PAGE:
People are not programmed to suffer, so most terminally ill patients fear suffering. They worry about pain, not being able to sleep or eat, how they will look after surgery or treatment, and their waning interest in life.

They are concerned about who will take care of them and the financial cost of prolonged treatment. They also worry about their spouses becoming single parents and taking care of the children and in-laws.

Some, even after living with the illness for years, cannot get past the fact that they have cancer – but counselling by medical social workers can help.

Coming to terms with the truth

The first premise that is introduced during counselling is that life is imperfect. If patients can accept this, they will accept that obstacles in life – cancer or other life-changing issues – can occur.

Life is like a piece of string, smooth until it gets knotted. These knots grow bigger if you leave them alone, or smaller if untangled. Sometimes there are issues that cannot be resolved, no matter how hard you try.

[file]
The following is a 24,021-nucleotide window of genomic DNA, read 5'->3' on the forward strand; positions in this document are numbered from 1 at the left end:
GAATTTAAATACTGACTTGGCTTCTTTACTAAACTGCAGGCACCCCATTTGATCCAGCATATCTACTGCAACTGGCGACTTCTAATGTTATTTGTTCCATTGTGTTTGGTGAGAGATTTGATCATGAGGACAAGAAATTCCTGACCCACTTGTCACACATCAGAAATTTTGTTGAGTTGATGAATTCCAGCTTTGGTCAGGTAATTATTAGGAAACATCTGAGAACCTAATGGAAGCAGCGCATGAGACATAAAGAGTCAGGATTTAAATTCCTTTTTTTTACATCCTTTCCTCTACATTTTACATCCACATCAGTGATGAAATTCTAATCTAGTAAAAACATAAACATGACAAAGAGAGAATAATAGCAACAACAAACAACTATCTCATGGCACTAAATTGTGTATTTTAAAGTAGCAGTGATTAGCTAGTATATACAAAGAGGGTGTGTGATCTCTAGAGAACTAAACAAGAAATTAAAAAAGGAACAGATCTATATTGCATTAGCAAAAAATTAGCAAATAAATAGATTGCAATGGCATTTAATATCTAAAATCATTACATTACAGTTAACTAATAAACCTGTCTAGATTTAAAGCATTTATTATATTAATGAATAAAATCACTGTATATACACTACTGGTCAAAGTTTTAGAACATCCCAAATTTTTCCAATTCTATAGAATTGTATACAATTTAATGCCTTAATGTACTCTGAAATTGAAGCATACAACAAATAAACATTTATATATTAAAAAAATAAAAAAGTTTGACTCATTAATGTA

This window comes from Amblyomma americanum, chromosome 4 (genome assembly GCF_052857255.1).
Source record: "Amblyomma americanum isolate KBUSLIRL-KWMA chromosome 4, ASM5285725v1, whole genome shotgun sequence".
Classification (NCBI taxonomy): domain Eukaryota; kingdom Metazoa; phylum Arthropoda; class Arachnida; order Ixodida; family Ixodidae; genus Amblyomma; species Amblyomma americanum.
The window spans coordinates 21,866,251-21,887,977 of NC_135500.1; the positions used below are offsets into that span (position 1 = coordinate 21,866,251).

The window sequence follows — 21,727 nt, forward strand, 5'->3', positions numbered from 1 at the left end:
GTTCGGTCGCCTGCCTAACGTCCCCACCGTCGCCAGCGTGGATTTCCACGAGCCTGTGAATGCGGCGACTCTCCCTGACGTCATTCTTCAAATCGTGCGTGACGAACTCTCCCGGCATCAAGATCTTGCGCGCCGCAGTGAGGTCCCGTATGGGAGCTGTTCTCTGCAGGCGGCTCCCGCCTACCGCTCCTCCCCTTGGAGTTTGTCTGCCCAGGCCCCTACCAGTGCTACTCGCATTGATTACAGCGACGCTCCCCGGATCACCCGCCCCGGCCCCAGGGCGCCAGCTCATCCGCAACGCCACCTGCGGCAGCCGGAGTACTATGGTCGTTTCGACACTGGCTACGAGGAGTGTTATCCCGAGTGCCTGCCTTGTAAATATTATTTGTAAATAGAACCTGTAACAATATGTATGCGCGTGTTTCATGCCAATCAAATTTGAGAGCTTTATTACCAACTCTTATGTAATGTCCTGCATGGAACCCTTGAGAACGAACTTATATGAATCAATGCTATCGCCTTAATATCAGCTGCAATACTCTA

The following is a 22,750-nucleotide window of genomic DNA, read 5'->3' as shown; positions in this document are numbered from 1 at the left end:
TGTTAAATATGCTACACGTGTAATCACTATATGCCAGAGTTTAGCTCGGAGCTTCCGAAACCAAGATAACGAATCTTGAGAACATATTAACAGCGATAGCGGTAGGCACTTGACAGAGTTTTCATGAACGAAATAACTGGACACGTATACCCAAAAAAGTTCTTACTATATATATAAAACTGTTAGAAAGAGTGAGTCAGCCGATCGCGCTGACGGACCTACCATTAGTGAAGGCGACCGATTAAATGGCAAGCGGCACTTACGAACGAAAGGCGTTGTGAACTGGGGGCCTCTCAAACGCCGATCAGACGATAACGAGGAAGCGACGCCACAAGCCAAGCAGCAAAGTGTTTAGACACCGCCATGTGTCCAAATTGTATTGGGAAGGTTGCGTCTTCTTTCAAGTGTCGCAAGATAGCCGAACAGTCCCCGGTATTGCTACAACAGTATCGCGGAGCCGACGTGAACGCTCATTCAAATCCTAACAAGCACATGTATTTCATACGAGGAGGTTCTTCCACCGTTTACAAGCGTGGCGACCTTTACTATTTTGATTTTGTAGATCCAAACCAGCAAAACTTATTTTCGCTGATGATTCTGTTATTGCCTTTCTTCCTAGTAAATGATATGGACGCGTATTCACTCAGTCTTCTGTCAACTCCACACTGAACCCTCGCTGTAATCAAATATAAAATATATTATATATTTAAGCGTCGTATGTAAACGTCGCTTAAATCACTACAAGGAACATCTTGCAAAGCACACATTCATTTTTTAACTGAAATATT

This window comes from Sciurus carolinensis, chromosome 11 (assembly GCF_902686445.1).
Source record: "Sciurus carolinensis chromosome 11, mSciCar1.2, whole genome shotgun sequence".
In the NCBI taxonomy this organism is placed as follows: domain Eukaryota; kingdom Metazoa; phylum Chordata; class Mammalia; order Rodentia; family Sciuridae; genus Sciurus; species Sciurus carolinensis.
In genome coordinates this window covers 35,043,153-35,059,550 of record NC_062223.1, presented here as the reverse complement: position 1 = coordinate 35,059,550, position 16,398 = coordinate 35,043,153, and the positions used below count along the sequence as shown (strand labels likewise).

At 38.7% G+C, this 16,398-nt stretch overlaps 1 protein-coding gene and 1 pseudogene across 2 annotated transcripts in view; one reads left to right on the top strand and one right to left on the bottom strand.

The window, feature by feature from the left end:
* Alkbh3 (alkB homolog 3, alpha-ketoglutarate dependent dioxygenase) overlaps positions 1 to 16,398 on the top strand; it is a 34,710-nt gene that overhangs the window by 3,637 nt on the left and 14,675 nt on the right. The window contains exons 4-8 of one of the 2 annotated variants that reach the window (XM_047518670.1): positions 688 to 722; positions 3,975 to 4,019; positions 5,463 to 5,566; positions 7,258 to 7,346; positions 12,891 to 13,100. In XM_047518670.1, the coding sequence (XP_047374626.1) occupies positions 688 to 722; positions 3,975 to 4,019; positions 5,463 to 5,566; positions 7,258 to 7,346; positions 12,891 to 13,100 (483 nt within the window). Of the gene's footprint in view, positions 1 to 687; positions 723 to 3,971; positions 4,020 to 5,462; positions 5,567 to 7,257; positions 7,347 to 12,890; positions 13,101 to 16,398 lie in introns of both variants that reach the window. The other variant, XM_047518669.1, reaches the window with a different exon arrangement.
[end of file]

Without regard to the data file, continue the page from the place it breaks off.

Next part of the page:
The second premise is that some things cannot be changed. If they can accept that life is imperfect and that not all things can be changed, they can better accept their condition.

People who are better able to accept their conditions tend to have supportive families, religion, or a positive outlook on life. Studies show that the more supportive the family, the better the patient copes. And staunch believers tend to be more accepting than those with no faith.

Adopt A Positive Outlook

A positive outlook towards cancer can come from religion or life experiences. People who have faced losses or setbacks tend to adapt, and become more resilient and positive. Those who are often sick or have a family history of cancer are often not too surprised if they are diagnosed with cancer. Acceptance is harder for those who were once in good health.

John*, a successful CEO, was fit and careful with his food. He found out he had advanced cancer in his 40s and died when he was 50. He found it difficult to accept his illness and was angry with himself. In his anger, he hurt his family with unkind words and actions, but in time, through counselling, came to terms with his illness. He saw that by hurting his loved ones, he would be perpetuating this cycle of anger even after his death.

Find out more end-of-life counselling in the next page.

Ref: S13